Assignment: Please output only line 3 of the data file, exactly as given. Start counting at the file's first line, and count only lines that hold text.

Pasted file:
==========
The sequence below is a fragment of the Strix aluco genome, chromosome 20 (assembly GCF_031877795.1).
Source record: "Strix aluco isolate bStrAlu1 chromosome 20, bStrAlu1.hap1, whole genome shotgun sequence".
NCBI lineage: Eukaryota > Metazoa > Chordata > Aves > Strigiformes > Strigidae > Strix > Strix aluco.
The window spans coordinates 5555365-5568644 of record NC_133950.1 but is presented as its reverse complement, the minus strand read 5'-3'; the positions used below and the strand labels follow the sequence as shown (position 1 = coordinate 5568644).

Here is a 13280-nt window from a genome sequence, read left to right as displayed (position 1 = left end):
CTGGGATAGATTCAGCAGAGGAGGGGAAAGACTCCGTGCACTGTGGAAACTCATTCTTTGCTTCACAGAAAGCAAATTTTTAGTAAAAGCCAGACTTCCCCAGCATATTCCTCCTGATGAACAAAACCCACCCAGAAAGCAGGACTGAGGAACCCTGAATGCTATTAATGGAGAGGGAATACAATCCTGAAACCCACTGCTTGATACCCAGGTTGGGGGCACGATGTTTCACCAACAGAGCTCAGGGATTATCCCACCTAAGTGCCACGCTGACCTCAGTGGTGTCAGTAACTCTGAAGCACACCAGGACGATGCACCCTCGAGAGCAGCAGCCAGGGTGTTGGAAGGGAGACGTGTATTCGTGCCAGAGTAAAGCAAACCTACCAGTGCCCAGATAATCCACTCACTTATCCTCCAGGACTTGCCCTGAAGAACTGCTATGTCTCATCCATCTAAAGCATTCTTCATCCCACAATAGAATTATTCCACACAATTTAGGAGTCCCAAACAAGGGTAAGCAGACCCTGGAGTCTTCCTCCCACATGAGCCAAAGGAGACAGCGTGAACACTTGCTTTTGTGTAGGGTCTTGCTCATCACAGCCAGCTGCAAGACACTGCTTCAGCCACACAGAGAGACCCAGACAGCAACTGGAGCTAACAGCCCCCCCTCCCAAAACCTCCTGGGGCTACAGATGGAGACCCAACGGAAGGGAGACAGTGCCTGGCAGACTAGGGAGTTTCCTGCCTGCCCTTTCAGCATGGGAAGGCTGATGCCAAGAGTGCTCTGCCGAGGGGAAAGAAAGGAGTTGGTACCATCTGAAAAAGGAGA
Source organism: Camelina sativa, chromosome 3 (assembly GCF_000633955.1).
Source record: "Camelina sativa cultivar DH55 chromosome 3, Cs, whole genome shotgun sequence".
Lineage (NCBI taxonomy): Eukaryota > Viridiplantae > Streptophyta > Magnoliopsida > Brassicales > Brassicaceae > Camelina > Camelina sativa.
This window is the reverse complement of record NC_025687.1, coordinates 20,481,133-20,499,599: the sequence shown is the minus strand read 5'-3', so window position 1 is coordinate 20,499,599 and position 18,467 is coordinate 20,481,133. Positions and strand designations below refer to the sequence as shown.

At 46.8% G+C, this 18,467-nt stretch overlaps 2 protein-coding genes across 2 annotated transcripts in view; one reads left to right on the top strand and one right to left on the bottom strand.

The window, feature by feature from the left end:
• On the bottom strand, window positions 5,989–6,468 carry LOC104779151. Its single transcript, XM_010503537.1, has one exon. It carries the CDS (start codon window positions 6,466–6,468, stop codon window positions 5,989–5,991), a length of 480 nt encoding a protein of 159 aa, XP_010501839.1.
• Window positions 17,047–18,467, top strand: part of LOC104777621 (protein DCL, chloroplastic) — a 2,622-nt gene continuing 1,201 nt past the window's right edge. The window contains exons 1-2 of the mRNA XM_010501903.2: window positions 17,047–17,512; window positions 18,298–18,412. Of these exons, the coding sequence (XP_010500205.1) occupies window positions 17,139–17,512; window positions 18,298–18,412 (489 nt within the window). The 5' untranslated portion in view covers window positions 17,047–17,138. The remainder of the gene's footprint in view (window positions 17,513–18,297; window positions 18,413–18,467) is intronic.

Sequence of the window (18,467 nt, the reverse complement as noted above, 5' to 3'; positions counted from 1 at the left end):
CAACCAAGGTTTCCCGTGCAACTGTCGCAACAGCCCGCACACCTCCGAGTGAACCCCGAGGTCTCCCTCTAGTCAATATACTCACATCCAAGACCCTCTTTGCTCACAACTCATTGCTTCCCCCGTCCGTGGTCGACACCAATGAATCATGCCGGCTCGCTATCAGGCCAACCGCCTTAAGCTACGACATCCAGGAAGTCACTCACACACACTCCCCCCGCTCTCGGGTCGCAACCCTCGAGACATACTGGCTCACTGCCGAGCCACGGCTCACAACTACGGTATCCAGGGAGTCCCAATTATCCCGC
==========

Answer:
NCBI lineage: Eukaryota > Metazoa > Chordata > Aves > Strigiformes > Strigidae > Strix > Strix aluco.